Visual inspection only reveals so much though, as the other internal parts, grid, cathode and heater are hidden beneath the plate. There’s no way to tell if these parts were packed nice and tightly within the cage during assembly or whether it was a “Friday afternoon job”. Testing for microphony might though. So, the next thing is to test the sensitivity of the tube to external vibration pickup, to ensure it’s not adversely microphonic.
So, if this checks out we’re done, right? Well, not quite. There’s also the cathode coating to consider: are the cathodes coated with the same formulation? Probably. Well, possibly. Sylvania refined their electron emissive formulations over the years; there’s a chance they could be different. Without obtaining the technical data that was held in Sylvania’s research and development dept. back in the day we’ll never really know for sure. This is the best we can do to minimise any tonal effects caused by physical differences in tube construction—we now have at least some kind of basis on which to undertake a subjective comparison.
And—being naturally curious about such things—Effectrode undertook our own investigation; we electrically, mechanically and acoustically tested several hundred vintage black and grey plate Sylvania 12AU7 tubes. The result? Well, I confess that I couldn’t hear any glaring differences between them, and certainly nothing we could attribute to the plate colour. That’s not to say they’re aren’t any sonic differences, but if there are, we couldn’t perceive them. And I must also confess to being a little sceptical about even entertaining the possibility, for one simple reason: I cannot imagine a physical mechanism to describe why they should sound different. Anyway, that’s my nickel’s worth.
Despite these findings, it’s unreasonable to simply disregard the fact that there are many, many musicians and hi-fi enthusiasts who swear by their black plate tubes. So where does this leave us? Can these conflicting perceptions be reconciled? Well, there’s one last part of the equation that’s not been taken into account: the “placebo effect”. The placebo effect is defined as, “a beneficial effect produced by a placebo drug or treatment, which cannot be attributed to the properties of the placebo itself, and must therefore be due to the patient’s belief in that treatment.” The effect is so powerful (sometimes even more powerful than the beneficial effects of the drug under test) that scientists design “blind” tests to null out its influence on the results.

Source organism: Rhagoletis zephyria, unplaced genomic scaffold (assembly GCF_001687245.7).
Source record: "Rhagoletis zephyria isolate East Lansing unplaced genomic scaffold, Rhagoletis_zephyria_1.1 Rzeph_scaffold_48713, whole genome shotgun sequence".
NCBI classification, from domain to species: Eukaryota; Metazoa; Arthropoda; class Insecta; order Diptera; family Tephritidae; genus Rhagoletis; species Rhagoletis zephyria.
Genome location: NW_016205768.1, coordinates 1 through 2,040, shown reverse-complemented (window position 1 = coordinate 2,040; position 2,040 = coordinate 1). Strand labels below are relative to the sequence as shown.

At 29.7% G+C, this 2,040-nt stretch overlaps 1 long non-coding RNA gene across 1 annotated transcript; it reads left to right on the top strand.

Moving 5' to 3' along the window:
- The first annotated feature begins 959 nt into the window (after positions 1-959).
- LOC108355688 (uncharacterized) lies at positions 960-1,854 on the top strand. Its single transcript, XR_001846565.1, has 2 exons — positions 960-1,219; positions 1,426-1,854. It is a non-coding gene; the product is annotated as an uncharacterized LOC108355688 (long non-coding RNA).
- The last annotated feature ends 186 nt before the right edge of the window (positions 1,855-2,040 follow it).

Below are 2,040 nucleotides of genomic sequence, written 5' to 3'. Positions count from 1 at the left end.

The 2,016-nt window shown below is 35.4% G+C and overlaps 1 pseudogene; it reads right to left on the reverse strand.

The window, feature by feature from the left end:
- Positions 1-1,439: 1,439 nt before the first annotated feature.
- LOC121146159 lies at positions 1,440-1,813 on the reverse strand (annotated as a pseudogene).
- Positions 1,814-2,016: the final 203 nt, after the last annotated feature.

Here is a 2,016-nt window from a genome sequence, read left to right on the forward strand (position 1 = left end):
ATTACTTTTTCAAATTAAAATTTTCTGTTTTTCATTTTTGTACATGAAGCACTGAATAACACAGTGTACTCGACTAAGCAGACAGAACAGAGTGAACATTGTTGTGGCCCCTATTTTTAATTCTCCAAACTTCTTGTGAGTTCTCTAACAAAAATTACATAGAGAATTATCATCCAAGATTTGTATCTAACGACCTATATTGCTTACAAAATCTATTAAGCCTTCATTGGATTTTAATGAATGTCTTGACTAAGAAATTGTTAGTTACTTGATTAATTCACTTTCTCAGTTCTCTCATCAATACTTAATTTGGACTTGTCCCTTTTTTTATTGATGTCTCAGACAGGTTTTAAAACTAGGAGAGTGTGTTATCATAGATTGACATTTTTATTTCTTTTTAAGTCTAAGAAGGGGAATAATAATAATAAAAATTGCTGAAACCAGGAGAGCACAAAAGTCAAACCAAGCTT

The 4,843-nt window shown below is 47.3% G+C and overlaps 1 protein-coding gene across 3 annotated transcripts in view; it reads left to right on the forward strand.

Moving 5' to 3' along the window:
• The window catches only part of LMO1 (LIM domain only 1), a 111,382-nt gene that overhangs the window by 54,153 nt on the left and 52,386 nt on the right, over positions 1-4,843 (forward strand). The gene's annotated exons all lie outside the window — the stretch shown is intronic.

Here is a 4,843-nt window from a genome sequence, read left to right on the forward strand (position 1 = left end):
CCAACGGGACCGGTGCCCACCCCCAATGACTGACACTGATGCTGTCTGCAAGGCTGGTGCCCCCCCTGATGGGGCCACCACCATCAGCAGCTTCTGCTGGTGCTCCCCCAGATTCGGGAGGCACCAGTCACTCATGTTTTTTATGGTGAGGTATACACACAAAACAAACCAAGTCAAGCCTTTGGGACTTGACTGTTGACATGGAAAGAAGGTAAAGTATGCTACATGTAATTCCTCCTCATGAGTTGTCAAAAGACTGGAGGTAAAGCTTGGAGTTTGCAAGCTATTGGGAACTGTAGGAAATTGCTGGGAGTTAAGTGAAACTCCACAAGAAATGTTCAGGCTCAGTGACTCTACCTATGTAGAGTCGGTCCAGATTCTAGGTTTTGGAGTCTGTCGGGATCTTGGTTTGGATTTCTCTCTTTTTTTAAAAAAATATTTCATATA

The placebo effect exists outside of medical science too. The belief in things, such as the healing power of crystals or magnetic bracelets, cure-alls and snake-oils sold by charismatic travelling salesmen in the Old West, voodoo, cryogenic treatment of vacuum tubes to improve their tone and even the colour of the plates in a vacuum tube can produce a perceived beneficial effect, although there is no physical mechanism to describe why. And there’s a great deal of voodoo in vintage gear and tubes. They hark from a bygone, idyllic, golden age in electronics manufacturing when things were built to last. And they looked good too. In fact, old electrical equipment looks better than good; it’s almost always beautifully styled and pleasing to the eye. Just the look and smell of a gorgeous vintage guitar amp or new old stock tubes, still in their battered, but colourful original boxes is enough to get most tone hounds salivating… craving… needing. This gear looks so cool, it must sound cool too.
Often it does, but not just because it is better—in some scientifically measurable way—but because the listener believes it to be better. This is the power of placebo. Science may have taught us that we live in a real world containing objects that possess certain physical properties, however we are creatures of the mind and therefore subject to its irrationalities… or is the world we see merely just a thin veneer hiding the true nature of reality?—your next stop, the Twilight Zone! Whatever the case, the placebo effect is powerful, so powerful it competes, and even eclipses, the other measurable physical phenomena occurring within the tube. It alters the listener’s perception of its sound quality, making it sound better than it actually is.